What Duty of Care is Owed to an Invitee?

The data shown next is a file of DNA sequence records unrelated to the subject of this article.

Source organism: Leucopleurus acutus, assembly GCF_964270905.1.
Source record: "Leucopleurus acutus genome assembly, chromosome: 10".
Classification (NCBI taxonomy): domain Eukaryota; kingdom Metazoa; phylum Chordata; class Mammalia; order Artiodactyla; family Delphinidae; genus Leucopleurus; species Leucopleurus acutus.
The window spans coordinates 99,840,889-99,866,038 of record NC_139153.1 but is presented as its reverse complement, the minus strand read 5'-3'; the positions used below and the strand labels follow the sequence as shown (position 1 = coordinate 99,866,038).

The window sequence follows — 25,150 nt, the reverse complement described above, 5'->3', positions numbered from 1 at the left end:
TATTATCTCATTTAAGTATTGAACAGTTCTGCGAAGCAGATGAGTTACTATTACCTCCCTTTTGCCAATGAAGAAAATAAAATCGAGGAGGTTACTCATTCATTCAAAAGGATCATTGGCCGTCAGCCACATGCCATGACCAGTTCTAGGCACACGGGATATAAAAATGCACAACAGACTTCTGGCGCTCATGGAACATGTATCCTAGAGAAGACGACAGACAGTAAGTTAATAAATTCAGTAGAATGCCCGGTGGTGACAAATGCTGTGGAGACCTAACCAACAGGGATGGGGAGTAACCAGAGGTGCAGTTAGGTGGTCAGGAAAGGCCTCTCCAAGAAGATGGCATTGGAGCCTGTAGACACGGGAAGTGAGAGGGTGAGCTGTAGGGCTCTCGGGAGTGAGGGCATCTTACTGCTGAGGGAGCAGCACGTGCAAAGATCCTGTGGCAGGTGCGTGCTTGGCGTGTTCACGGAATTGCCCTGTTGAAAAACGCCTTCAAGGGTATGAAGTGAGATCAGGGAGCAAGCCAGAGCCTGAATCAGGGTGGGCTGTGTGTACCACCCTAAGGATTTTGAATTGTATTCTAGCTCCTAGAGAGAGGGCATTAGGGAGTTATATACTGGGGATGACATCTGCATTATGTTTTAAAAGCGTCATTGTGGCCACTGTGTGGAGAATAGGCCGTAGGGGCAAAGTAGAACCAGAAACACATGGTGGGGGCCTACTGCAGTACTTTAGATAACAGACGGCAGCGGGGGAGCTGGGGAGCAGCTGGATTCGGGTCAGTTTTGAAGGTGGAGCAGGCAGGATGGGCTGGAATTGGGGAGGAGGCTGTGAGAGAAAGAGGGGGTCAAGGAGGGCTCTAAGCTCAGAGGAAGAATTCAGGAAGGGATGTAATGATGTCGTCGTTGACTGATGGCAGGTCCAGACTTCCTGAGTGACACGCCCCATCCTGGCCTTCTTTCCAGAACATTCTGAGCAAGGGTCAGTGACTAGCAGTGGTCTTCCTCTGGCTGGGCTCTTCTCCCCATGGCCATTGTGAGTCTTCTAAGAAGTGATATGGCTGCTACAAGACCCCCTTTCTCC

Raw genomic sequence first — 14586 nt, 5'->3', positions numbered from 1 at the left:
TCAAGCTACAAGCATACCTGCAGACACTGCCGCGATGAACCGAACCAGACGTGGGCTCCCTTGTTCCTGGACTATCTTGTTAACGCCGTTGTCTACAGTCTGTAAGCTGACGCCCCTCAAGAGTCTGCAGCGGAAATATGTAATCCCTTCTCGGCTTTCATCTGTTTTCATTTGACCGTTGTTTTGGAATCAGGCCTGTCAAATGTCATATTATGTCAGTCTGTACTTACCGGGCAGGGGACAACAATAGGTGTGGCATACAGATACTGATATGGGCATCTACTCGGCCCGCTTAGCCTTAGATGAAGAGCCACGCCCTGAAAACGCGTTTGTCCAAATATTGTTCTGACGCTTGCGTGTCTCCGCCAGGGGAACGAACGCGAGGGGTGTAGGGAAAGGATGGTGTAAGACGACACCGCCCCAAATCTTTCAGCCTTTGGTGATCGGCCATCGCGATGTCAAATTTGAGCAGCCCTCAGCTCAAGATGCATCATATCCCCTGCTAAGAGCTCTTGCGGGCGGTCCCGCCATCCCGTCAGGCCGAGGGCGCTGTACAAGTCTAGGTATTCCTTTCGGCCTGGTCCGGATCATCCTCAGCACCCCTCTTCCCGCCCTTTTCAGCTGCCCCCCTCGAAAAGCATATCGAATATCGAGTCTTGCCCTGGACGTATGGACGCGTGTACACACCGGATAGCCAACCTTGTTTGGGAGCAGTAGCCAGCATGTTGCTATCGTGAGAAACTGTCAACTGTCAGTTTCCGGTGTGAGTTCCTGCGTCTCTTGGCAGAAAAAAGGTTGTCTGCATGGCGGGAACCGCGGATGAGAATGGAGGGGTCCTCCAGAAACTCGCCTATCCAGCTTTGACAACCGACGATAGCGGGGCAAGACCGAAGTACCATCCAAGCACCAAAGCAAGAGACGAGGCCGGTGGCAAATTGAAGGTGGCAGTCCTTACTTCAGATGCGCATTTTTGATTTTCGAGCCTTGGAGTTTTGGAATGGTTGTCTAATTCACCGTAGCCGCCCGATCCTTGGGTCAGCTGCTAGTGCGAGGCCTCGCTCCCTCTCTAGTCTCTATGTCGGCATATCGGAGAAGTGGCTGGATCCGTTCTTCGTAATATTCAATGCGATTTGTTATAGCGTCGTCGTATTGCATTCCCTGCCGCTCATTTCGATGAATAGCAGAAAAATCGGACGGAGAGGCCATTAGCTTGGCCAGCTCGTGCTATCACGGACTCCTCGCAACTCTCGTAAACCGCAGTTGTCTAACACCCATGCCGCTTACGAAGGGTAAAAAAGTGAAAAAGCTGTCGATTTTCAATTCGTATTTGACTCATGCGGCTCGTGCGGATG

With the Christmas holidays over, and the mad shopping days behind us, it is very likely that either you, or someone you know, may have been injured in a store. You may have been walking through the mall carefree, when you slipped on something on the floor and fell. Do you file a lawsuit? If so, how do you know whether you actually have a claim? If you were in a store when you were injured, then the most important question is “what duty of care is owed to an invitee?” Our experienced personal injury lawyers will explain.Please don’t hesitate to contact us today for immediate assistance. What Does “Invitee” Mean? The term “invitee” is a legal term that describes an individual that was invited onto someone else’s property by the owner.  If the property is a business, then the invitee is referred to, more specifically, as a business invitee.  If the property is open to the public, like a public park or recreation center, then the invitee is a public invitee.  The term “invitee” is important in premises liability cases, because it signifies the duty that is owed to that particular person if they are injured. Determining Liability for Injuries to a Business Invitee A business invitee is owed the highest degree of care.  If you are a business invitee, you are on the premises for the benefit of the business that owns the property.  In other words, your presence has a positive effect on the owner’s financial status.  As a mall customer, you were invited to the premises with the hope that you will purchase the goods being sold by the store owners. What Duty is Owed Under the Highest Standard of Care? Under the law, a store is required to exercise reasonable care and disclose to its invitees all dangerous conditions of which it has notice.  If the invitee could have reasonably discovered that dangerous condition on his or her own, then there may not be liability. That situation is known as an “open and obvious” danger. Any warning that is given to invitees must allow that person to decide intelligently against the danger, in order to be legally sufficient. If the warning is insufficient, the premises owner may still be held liable for injuries.  The specific facts of each situation are always different.  These variances typically have a significant impact on your case. When is an Invitee not Owed the Highest Duty? There can be a situation where an invitee loses the status of an invitee.  For instance, if someone enters a public park after hours, that person has gone beyond the boundaries of the invitation.  If a store customer goes into an area of the store that is clearly identified as an “employees only” area, he has lost the status of invitee.  In that case, there may be no duty owed. If you have questions regarding business invitees, or any other premises liability issues, call the Cottrell Law Office at (800) 364-8305 or send us an online message.